But the collection of Saturday results appears to be creating a heretofore almost unthinkable development: Both TCU and Boise State being invited to the major games.
Here's the deal: A yawning crevasse has opened up between top seven teams and everyone else. And with lots of key teams playing one another in the final month of the season, there's finally a plausible way that the Fiesta and Sugar bowls both will come around to seeing fit to invite these two highly ranked, undefeated teams among the four at-large spots.
The 10 BCS bowl slots go to the six major conference champions and four at-large teams. The loser of the SEC championship game is almost certainly heading to the Sugar Bowl. Also, a Big Ten runner-up is likely to have a 10-2 or 9-3 record, and will presumably be in the top 14 in the BCS standings (Penn State, Iowa, or Wisconsin; assuming Ohio State is Rose Bowl-bound).
That still leaves two more spots, and now that Notre Dame has sat on its hat, and with USC looking increasingly mediocre and in danger of losing a third game, who else will emerge as an attractive at-large option? Miami? Oklahoma State? Cough ... Pittsburgh or West Virginia (behind Cincinnati in the Big East)?
Please. Boise State and TCU — if they can finish what they've started — would be far more worthy. Besides, it would go a long way politically.
BCS bowl update
It currently dials out something like this:
Not working out for Best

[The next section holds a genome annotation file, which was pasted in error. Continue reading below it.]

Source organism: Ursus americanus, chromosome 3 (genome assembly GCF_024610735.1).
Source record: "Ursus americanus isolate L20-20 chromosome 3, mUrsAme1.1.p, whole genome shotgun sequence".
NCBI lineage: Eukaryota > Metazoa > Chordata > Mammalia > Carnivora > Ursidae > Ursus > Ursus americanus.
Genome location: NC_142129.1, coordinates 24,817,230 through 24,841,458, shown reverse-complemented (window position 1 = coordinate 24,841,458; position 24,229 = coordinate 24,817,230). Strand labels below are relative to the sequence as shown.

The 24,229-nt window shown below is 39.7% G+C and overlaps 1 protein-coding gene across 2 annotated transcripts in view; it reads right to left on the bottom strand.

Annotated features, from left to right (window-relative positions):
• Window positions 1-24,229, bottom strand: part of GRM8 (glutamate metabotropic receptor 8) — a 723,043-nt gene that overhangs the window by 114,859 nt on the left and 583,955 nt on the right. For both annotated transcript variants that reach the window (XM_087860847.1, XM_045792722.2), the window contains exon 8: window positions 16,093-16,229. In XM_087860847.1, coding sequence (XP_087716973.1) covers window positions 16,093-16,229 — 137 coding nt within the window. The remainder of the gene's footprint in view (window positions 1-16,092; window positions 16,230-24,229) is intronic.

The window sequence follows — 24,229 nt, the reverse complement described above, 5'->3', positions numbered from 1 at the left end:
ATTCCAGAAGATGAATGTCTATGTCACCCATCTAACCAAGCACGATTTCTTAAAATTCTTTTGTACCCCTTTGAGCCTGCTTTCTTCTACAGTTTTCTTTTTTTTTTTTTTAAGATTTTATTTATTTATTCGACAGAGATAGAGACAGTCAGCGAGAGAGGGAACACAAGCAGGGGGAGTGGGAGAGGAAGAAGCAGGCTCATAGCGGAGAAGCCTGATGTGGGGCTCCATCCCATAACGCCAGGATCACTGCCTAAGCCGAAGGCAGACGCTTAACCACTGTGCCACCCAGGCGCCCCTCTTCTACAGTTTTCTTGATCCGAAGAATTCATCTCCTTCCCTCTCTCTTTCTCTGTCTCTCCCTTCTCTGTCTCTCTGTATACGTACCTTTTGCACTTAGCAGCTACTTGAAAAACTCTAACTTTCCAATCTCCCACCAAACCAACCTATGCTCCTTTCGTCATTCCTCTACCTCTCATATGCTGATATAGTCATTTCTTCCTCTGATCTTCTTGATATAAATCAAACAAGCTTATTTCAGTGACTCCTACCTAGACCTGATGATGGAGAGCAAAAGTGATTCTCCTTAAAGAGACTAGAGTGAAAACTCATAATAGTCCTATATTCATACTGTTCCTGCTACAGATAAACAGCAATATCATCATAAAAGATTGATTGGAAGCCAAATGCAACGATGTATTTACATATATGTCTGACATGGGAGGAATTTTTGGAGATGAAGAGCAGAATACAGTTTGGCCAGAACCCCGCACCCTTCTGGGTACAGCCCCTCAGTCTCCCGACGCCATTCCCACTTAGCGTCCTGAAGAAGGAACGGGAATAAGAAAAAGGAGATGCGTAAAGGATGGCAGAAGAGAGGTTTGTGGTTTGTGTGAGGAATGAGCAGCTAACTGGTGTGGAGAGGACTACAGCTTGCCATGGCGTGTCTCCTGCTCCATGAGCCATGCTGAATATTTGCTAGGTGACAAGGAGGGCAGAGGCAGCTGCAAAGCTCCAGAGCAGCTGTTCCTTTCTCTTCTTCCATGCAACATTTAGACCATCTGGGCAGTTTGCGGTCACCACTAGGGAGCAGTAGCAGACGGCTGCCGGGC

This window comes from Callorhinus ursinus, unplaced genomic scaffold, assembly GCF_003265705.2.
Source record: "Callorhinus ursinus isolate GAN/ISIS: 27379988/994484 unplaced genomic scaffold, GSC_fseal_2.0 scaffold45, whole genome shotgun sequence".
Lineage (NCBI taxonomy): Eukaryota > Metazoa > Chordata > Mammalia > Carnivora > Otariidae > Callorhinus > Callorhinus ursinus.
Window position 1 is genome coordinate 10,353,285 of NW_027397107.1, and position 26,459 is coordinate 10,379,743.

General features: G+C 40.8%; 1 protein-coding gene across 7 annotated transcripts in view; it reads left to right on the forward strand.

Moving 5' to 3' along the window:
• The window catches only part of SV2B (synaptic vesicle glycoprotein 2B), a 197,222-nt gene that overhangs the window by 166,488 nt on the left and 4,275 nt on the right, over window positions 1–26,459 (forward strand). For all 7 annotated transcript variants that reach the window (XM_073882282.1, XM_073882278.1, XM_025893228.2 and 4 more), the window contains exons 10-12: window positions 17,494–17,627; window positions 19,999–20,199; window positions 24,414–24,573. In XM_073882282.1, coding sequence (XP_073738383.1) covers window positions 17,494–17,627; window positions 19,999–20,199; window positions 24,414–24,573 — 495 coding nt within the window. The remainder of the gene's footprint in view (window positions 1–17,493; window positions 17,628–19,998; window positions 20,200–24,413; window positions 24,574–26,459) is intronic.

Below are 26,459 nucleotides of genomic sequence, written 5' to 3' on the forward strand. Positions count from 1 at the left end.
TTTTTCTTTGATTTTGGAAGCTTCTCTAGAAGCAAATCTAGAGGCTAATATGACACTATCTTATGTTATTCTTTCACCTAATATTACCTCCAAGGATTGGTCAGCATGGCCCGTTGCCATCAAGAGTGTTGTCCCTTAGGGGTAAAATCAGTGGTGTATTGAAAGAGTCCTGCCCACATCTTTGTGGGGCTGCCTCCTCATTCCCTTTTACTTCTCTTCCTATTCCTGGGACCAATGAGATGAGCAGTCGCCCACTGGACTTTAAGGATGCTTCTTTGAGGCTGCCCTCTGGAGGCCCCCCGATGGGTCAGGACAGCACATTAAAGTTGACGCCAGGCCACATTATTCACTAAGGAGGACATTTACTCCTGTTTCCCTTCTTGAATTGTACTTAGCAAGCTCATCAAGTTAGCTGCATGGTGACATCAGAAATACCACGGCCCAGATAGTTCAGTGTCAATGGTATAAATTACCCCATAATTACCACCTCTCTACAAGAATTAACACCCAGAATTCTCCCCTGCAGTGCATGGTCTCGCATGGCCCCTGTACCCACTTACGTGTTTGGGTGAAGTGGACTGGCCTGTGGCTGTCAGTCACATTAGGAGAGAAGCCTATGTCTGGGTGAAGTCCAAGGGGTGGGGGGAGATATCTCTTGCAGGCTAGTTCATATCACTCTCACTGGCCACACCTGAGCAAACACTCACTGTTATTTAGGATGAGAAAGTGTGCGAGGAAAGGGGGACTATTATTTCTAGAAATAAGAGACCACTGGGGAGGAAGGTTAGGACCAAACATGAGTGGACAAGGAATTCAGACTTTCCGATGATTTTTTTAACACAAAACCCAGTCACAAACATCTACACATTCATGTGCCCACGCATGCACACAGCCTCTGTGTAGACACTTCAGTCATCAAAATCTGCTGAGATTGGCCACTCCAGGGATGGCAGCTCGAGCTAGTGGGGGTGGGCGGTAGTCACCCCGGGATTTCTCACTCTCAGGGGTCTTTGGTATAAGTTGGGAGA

In light of all the attention that went to the Tim Tebow concussion early in the year, it's particularly scary that Cal's Jahvid Best sat out practice on Wednesday with "a mild concussion," and then experienced the frighteningly severe concussion Saturday when landing on his neck in scoring a touchdown.
Who knows if one led to the other — especially considering the violent way Best crashed to the turf Saturday — but part of the result of this injury surely will be to further raise awareness of the risks players undergo following even "mild" head injuries.
Players will almost always insist they're fine and they're ready to go, so it's difficult for doctors and training staff to see through the fog for the players. But the speed and power of today's game requires erring on the side of caution more than ever before.
The way we like it
How do you not love what Paul Johnson did to help Georgia Tech beat Wake Forest? He simply did what every fan of every team wants every coach to do: In overtime, on fourth-and-1 at the 4, he shunned a game-tying field goal. Instead, he basically allowed quarterback Josh Nesbitt to persuade him to go for the first down and the victory.
Nesbitt snuck for the necessary yard on fourth down, and on the next play, skipped for the game-deciding 3-yard touchdown run, 30-27.
Had it not worked, we'd be wondering what was he thinking? But it goes back to the notion of playing to win, rather than simply playing not to lose. And now that the Yellow Jackets are 9-1, they're becoming one of the great stories of the season.
Making a strong Case
Houston's Case Keenum already had the stats, and now he has the signature comeback and highlights that it takes to become a serious Heisman Trophy candidate. Keenum posted 522 yards passing at Tulsa, and the Cougars needed all of them, including the touchdown pass with 21 seconds remaining ... and the ensuing onside kick ... and his 14-yard, and 13-yard completions to set up the last-second game-winning field goal.
Watch for an increase in comparisons in the next couple of weeks to Houston's 1989 Heisman Trophy winner Andre Ware. Like Ware, Keenum is posting glossy stats, and perhaps more important, winning performances. These Cougars are 8-1; Ware's team went 9-2.
Currently, I'm looking at Ingram for a spot on my ballot, with the two other spots probably going to Keenum or Tim Tebow or Toby Gerhart or Jordan Shipley or Colt McCoy or Jacquizz Rodgers or Golden Tate.
A glance ahead
Friday, Nov. 13
Saturday, Nov. 14